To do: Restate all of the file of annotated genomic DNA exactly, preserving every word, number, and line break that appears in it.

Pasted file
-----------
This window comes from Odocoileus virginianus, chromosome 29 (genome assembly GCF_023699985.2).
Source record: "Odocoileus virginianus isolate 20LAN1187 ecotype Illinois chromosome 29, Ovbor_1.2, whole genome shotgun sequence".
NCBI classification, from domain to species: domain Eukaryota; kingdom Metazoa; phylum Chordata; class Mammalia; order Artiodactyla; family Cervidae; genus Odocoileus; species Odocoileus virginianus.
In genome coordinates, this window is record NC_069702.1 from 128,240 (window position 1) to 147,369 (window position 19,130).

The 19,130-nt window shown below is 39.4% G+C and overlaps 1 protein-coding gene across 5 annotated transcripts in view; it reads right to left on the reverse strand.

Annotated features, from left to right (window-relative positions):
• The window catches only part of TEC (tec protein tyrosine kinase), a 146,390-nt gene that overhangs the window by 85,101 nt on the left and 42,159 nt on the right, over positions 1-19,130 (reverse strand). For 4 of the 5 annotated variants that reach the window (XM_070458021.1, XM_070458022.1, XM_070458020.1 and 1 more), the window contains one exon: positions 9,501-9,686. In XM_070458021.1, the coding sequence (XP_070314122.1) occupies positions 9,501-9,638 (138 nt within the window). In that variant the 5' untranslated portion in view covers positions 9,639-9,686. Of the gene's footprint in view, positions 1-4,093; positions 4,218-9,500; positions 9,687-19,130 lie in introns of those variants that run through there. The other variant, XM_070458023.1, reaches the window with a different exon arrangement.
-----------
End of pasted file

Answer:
This window comes from Odocoileus virginianus, chromosome 29 (genome assembly GCF_023699985.2).
Source record: "Odocoileus virginianus isolate 20LAN1187 ecotype Illinois chromosome 29, Ovbor_1.2, whole genome shotgun sequence".
NCBI classification, from domain to species: domain Eukaryota; kingdom Metazoa; phylum Chordata; class Mammalia; order Artiodactyla; family Cervidae; genus Odocoileus; species Odocoileus virginianus.
In genome coordinates, this window is record NC_069702.1 from 128,240 (window position 1) to 147,369 (window position 19,130).

The 19,130-nt window shown below is 39.4% G+C and overlaps 1 protein-coding gene across 5 annotated transcripts in view; it reads right to left on the reverse strand.

Annotated features, from left to right (window-relative positions):
• The window catches only part of TEC (tec protein tyrosine kinase), a 146,390-nt gene that overhangs the window by 85,101 nt on the left and 42,159 nt on the right, over positions 1-19,130 (reverse strand). For 4 of the 5 annotated variants that reach the window (XM_070458021.1, XM_070458022.1, XM_070458020.1 and 1 more), the window contains one exon: positions 9,501-9,686. In XM_070458021.1, the coding sequence (XP_070314122.1) occupies positions 9,501-9,638 (138 nt within the window). In that variant the 5' untranslated portion in view covers positions 9,639-9,686. Of the gene's footprint in view, positions 1-4,093; positions 4,218-9,500; positions 9,687-19,130 lie in introns of those variants that run through there. The other variant, XM_070458023.1, reaches the window with a different exon arrangement.